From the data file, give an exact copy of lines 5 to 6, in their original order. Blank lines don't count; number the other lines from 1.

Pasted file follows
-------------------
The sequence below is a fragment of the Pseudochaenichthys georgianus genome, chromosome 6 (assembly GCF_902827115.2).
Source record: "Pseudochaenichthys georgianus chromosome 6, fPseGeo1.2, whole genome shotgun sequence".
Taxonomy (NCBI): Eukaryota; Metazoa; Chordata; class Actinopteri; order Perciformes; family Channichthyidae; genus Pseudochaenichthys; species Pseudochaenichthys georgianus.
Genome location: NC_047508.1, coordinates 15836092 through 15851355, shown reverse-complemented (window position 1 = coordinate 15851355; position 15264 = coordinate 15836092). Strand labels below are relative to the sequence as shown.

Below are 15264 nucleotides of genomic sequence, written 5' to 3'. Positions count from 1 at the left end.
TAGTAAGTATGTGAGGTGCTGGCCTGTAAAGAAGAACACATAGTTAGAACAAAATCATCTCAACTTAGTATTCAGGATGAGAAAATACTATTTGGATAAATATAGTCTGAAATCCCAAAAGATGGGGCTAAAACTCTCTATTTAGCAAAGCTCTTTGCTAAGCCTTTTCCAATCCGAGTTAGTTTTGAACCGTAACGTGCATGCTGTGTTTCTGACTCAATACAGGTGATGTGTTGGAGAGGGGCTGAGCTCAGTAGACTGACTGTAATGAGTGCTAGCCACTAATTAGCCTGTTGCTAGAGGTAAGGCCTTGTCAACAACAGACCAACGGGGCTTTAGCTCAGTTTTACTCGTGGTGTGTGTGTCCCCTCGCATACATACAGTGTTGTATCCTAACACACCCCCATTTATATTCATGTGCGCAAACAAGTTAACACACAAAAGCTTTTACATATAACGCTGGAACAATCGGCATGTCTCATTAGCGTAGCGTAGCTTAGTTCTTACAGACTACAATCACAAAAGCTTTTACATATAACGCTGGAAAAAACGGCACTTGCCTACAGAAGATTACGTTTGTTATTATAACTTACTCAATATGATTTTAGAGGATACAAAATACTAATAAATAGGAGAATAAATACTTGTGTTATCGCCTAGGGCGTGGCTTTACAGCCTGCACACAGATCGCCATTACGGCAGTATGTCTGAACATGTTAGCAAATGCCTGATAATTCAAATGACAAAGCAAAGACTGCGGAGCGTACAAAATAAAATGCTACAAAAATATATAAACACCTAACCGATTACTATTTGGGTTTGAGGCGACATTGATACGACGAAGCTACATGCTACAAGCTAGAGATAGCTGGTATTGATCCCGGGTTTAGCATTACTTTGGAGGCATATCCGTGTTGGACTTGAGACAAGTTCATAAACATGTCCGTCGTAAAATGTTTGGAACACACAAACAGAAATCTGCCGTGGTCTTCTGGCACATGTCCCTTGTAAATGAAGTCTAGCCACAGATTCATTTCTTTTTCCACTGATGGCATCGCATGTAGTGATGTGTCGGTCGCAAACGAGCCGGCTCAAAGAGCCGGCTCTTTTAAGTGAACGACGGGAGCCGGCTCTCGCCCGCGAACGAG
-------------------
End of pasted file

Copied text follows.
Below are 15264 nucleotides of genomic sequence, written 5' to 3'. Positions count from 1 at the left end.
TAGTAAGTATGTGAGGTGCTGGCCTGTAAAGAAGAACACATAGTTAGAACAAAATCATCTCAACTTAGTATTCAGGATGAGAAAATACTATTTGGATAAATATAGTCTGAAATCCCAAAAGATGGGGCTAAAACTCTCTATTTAGCAAAGCTCTTTGCTAAGCCTTTTCCAATCCGAGTTAGTTTTGAACCGTAACGTGCATGCTGTGTTTCTGACTCAATACAGGTGATGTGTTGGAGAGGGGCTGAGCTCAGTAGACTGACTGTAATGAGTGCTAGCCACTAATTAGCCTGTTGCTAGAGGTAAGGCCTTGTCAACAACAGACCAACGGGGCTTTAGCTCAGTTTTACTCGTGGTGTGTGTGTCCCCTCGCATACATACAGTGTTGTATCCTAACACACCCCCATTTATATTCATGTGCGCAAACAAGTTAACACACAAAAGCTTTTACATATAACGCTGGAACAATCGGCATGTCTCATTAGCGTAGCGTAGCTTAGTTCTTACAGACTACAATCACAAAAGCTTTTACATATAACGCTGGAAAAAACGGCACTTGCCTACAGAAGATTACGTTTGTTATTATAACTTACTCAATATGATTTTAGAGGATACAAAATACTAATAAATAGGAGAATAAATACTTGTGTTATCGCCTAGGGCGTGGCTTTACAGCCTGCACACAGATCGCCATTACGGCAGTATGTCTGAACATGTTAGCAAATGCCTGATAATTCAAATGACAAAGCAAAGACTGCGGAGCGTACAAAATAAAATGCTACAAAAATATATAAACACCTAACCGATTACTATTTGGGTTTGAGGCGACATTGATACGACGAAGCTACATGCTACAAGCTAGAGATAGCTGGTATTGATCCCGGGTTTAGCATTACTTTGGAGGCATATCCGTGTTGGACTTGAGACAAGTTCATAAACATGTCCGTCGTAAAATGTTTGGAACACACAAACAGAAATCTGCCGTGGTCTTCTGGCACATGTCCCTTGTAAATGAAGTCTAGCCACAGATTCATTTCTTTTTCCACTGATGGCATCGCATGTAGTGATGTGTCGGTCGCAAACGAGCCGGCTCAAAGAGCCGGCTCTTTTAAGTGAACGACGGGAGCCGGCTCTCGCCCGCGAACGAG